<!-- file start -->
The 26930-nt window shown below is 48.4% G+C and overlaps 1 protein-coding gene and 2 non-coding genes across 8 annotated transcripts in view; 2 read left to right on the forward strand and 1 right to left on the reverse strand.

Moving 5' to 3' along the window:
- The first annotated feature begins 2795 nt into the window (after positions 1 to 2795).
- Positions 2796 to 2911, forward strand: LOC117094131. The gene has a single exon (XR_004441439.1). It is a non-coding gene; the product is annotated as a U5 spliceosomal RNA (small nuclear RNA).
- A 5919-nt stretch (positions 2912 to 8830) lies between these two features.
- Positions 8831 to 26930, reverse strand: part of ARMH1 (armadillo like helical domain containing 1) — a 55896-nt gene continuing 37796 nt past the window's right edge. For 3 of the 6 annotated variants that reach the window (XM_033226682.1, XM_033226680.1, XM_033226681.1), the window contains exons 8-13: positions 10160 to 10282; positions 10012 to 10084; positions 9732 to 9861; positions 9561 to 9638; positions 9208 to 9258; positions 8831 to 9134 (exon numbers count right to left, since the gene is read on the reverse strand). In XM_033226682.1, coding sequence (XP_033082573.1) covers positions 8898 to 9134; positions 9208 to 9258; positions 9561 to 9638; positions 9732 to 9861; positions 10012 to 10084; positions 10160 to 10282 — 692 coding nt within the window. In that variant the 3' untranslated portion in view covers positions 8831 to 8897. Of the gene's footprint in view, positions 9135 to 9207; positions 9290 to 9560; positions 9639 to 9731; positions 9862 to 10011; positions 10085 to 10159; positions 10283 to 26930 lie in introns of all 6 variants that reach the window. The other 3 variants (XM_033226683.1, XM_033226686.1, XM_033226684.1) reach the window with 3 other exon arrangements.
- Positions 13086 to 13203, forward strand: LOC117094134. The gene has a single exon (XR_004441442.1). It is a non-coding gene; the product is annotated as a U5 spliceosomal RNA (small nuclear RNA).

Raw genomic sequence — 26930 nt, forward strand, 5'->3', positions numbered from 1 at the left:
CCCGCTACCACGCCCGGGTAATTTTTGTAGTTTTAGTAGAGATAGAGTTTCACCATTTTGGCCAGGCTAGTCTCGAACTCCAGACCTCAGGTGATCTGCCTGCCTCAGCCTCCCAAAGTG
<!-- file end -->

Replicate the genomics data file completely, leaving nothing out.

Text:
The 26930-nt window shown below is 48.4% G+C and overlaps 1 protein-coding gene and 2 non-coding genes across 8 annotated transcripts in view; 2 read left to right on the forward strand and 1 right to left on the reverse strand.

Moving 5' to 3' along the window:
- The first annotated feature begins 2795 nt into the window (after positions 1 to 2795).
- Positions 2796 to 2911, forward strand: LOC117094131. The gene has a single exon (XR_004441439.1). It is a non-coding gene; the product is annotated as a U5 spliceosomal RNA (small nuclear RNA).
- A 5919-nt stretch (positions 2912 to 8830) lies between these two features.
- Positions 8831 to 26930, reverse strand: part of ARMH1 (armadillo like helical domain containing 1) — a 55896-nt gene continuing 37796 nt past the window's right edge. For 3 of the 6 annotated variants that reach the window (XM_033226682.1, XM_033226680.1, XM_033226681.1), the window contains exons 8-13: positions 10160 to 10282; positions 10012 to 10084; positions 9732 to 9861; positions 9561 to 9638; positions 9208 to 9258; positions 8831 to 9134 (exon numbers count right to left, since the gene is read on the reverse strand). In XM_033226682.1, coding sequence (XP_033082573.1) covers positions 8898 to 9134; positions 9208 to 9258; positions 9561 to 9638; positions 9732 to 9861; positions 10012 to 10084; positions 10160 to 10282 — 692 coding nt within the window. In that variant the 3' untranslated portion in view covers positions 8831 to 8897. Of the gene's footprint in view, positions 9135 to 9207; positions 9290 to 9560; positions 9639 to 9731; positions 9862 to 10011; positions 10085 to 10159; positions 10283 to 26930 lie in introns of all 6 variants that reach the window. The other 3 variants (XM_033226683.1, XM_033226686.1, XM_033226684.1) reach the window with 3 other exon arrangements.
- Positions 13086 to 13203, forward strand: LOC117094134. The gene has a single exon (XR_004441442.1). It is a non-coding gene; the product is annotated as a U5 spliceosomal RNA (small nuclear RNA).

Raw genomic sequence — 26930 nt, forward strand, 5'->3', positions numbered from 1 at the left:
CCCGCTACCACGCCCGGGTAATTTTTGTAGTTTTAGTAGAGATAGAGTTTCACCATTTTGGCCAGGCTAGTCTCGAACTCCAGACCTCAGGTGATCTGCCTGCCTCAGCCTCCCAAAGTG